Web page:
Vertical printing is off

Is anyone else having this problem? I’ve finally been able to test and confirm this. I have a side of a very precise box that has to have exact measurements for the joints and gears to fit. But recently they’ve not been fitting. Same design I’ve used for months. The vertical printing is shortened. It’s 93 mm wide but when turned 90 it’s only 90 mm. But then the 102 mm height becomes 99. I wasted about 4 hours with their help desk, only to run their alignment tests and have them say it’s work!!!

That could happen if the laser arm isn’t square to the rails

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If you highlight the piece it will give you the overall dimensions. You may find that those have changed. It is very easy to scale a piece that you intended to move and if you don’t notice, then the size will be off. I have done this many times and now double check before hitting the Go button.

Good idea and I did that.
In the Inscape software I created 5 squares, 4 nested inside the other. They measured 4", 3",2", 1, .5" exact squares in Inkscape. The Glowforge measurements were 3.955", 2.995",1.995", .995", .498" also exact squares and acceptable. But what printed were 4.066X3.999, 3.045X2.992, 2.025X1.990, 1.005X.987, .497X.489 rectangles. There’s the problem. This may not sound like an issue but when you are dealing with 40 joints on one side of a box, being off just a little is an issue.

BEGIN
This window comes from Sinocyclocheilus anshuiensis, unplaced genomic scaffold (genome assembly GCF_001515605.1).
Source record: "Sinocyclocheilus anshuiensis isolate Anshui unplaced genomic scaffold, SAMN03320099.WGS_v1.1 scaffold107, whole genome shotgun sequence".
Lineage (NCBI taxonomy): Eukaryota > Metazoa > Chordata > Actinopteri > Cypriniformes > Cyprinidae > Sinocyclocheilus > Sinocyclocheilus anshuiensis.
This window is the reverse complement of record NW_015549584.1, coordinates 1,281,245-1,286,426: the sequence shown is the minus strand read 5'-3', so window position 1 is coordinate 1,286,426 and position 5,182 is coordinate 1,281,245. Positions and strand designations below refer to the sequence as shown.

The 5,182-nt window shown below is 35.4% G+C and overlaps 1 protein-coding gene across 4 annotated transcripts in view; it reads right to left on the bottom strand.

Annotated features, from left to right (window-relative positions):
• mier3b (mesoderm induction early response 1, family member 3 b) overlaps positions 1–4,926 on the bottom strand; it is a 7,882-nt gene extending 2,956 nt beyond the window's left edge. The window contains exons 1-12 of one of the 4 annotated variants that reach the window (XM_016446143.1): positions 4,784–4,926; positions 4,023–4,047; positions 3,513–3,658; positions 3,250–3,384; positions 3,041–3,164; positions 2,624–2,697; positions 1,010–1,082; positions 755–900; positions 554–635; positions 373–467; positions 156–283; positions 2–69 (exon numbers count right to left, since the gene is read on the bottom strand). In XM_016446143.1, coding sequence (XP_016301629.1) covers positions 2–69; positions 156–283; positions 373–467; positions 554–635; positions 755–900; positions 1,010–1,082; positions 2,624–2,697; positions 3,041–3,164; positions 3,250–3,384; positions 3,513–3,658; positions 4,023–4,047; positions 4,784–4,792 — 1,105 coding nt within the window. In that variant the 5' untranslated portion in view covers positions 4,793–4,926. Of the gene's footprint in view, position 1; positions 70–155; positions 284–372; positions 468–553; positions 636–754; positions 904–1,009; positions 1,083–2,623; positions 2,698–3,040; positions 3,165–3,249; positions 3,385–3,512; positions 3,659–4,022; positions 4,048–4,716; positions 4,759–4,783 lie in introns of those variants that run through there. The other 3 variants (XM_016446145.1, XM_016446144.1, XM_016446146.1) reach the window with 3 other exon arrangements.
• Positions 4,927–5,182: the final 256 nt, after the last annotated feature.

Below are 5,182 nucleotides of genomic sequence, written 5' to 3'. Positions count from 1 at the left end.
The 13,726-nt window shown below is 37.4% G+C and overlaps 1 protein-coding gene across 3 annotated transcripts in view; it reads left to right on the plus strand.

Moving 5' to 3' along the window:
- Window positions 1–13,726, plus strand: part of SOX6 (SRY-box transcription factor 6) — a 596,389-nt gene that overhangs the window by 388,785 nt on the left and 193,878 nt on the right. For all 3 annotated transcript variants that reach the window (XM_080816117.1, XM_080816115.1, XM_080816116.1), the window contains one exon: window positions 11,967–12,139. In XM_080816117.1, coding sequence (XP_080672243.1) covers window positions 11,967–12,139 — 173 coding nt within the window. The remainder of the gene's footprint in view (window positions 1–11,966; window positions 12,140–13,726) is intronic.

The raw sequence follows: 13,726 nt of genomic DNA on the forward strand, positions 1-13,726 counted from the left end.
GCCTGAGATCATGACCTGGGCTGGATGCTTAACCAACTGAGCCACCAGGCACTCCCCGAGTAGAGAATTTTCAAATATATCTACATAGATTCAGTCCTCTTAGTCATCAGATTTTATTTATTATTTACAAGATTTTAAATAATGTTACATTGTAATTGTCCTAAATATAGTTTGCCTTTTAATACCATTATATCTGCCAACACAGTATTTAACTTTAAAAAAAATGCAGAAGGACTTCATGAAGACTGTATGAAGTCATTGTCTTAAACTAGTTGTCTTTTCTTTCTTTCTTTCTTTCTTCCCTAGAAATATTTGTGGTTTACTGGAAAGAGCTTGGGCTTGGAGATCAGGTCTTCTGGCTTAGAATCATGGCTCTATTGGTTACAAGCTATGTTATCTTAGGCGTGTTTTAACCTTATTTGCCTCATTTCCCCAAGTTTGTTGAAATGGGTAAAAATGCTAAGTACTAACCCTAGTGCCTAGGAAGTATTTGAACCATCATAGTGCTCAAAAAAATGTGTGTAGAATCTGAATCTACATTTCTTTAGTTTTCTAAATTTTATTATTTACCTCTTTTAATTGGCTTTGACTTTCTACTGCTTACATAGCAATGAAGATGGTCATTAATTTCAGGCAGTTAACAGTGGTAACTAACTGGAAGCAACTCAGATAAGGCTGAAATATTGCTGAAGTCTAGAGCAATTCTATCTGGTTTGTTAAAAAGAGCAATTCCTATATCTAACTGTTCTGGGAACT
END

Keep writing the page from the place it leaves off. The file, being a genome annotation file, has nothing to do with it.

I did that, and it didn’t make any difference.

There is something amiss in how you are exporting from Inkscape. It’s not a hardware problem if the UI is indicating a different size from what you are specifying in Inkscape.

I just created a file with 4 squares, 4x4", 3x3", 2x2", 1x1". They import into the interface at those precise dimensions and print to within the expected kerf width of my material (plain chipboard), around 20-25 thousands of an inch in both directions.

Suggest you share a sample file that is not printing correctly and someone here can check the dimensions in the file.

Have you set Inkscape to ignore stroke (line) width in its size calculations? You do that in the Preferences (Ctrl+Shift+P) and clicking on the Tools heading in the left column. In the right you should see something like this:
image

Make sure the Geometric bounding box option is selected. That ignores the width of the stroke in your object’s reported size. So if you’ve got a 2 pixel stroke width, the Geometric option will ignore the 2 pixels of the line in calculating the size. If Visual is on, then your box will include the 2 pixels of each line. But the GF doesn’t know anything about stroke width and uses the center of the lines to determine the size. So if you have Visual bounding box, GF’s reported size will be smaller based on how thick your lines are in Inkscape. Switch to Geometric and the GF will see the same size as Inkscape does.

That’s a good one to keep in mind, but surely that wouldn’t only reduce vertical dimensions when an object is rotated?

That’s part 2 of the problem. Part 1 was them coming into GF smaller than defined in Inkscape (but still square).

After that’s resolved I think there’s an issue with either kerf or measurement. Getting 3 digits of precision measurement out of most calipers is a tricky business with materials like wood/paper/cardboard.